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Louisville city leaders urging state lawmakers to make changes, allowing for more police reforms

"There's very little we control here locally," Councilman Winkler said. "Part of my effort here is to move the focus where it needs to be which is in Frankfort."

LOUISVILLE, Ky. — Louisville made another step in reform Thursday night, with Metro Council approving the ordinance creating a civilian review board and Office of the Inspector General. It follows actions taken by council earlier in the year to ban no-knock search warrants and pass limitations on police use of force. 

Now, council members are looking ahead at more steps and pointing to Kentucky lawmakers for changes at the state level. 

"There's very little we control here locally," Councilman Markus Winkler, (D-17) said. "Part of my effort here is to move the focus where it needs to be which is in Frankfort."

Winkler has filed a resolution urging Kentucky lawmakers to consider Metro Council's request for changes. 

The resolution lays out three areas for changes. One, asks the state legislature to allow subpoena power for the Office of the Inspector General.

"One piece should be a no-brainer and that is granting subpoena power, which is not a very difficult thing," state Sen. Gerald Neal, (D-Louisville) said after reading the resolution. 

Sen. Neal said the other asks by Metro Council will be tougher to pass at the state level. The resolutions also calls for the General Assembly to amend the Kentucky Open Records Act to mandate police departments release body camera footage, 911 calls and other communications after critical incidents. Lastly, the resolution asks the law to be changed to allow city officials to make public comments about incidents before investigations are complete.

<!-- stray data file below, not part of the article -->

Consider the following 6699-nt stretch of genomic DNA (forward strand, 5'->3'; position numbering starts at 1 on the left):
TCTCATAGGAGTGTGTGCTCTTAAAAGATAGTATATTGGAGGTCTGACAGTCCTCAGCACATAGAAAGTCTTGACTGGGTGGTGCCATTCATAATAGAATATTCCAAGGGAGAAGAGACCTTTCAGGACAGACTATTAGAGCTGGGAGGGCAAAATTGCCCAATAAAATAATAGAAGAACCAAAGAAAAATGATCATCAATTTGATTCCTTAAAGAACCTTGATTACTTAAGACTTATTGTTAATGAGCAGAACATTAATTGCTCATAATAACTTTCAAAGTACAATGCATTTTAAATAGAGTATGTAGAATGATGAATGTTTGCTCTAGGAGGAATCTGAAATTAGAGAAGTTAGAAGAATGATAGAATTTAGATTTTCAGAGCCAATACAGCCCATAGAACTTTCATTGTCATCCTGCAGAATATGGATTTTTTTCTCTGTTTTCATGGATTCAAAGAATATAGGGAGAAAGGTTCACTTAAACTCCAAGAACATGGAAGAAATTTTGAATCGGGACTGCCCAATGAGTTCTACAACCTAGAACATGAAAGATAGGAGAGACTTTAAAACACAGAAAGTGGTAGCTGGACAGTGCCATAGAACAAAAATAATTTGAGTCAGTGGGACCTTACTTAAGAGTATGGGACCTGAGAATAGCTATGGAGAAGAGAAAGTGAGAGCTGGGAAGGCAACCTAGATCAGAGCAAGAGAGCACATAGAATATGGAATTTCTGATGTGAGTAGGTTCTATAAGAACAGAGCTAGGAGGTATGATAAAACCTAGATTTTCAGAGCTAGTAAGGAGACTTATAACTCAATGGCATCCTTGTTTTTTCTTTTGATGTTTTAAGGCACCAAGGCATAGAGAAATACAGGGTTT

"My only focus is to enhance transparency and accountability and restore the public trust between our citizens and the police," Winkler said. "Making these changes is not anti-police and that I think is really really important."

"I think it has a tremendous amount of merit. But I think it's going to be more of a difficult piece," Neal said. 

Councilman Winkler said he knows it'll be an uphill battle. The state legislature convenes in January for a short session. 

Senator Neal, who's working on crafting police reform legislation said it's "not plausible" all changes will be made but he does expect state-wide reform on no knock search warrants and body cameras. 

The River City FOP said Thursday night in response to a request for comment, "The FOP is prepared to begin negotiations with the city in January for a longer term contract. Those negotiations will address many issues and concerns from “both sides of the table."

"The FOP feels that that any potential changes to state law need to be fully examined by all parties involved in order to determine the value and/or repercussions of those changes," the statement read. 

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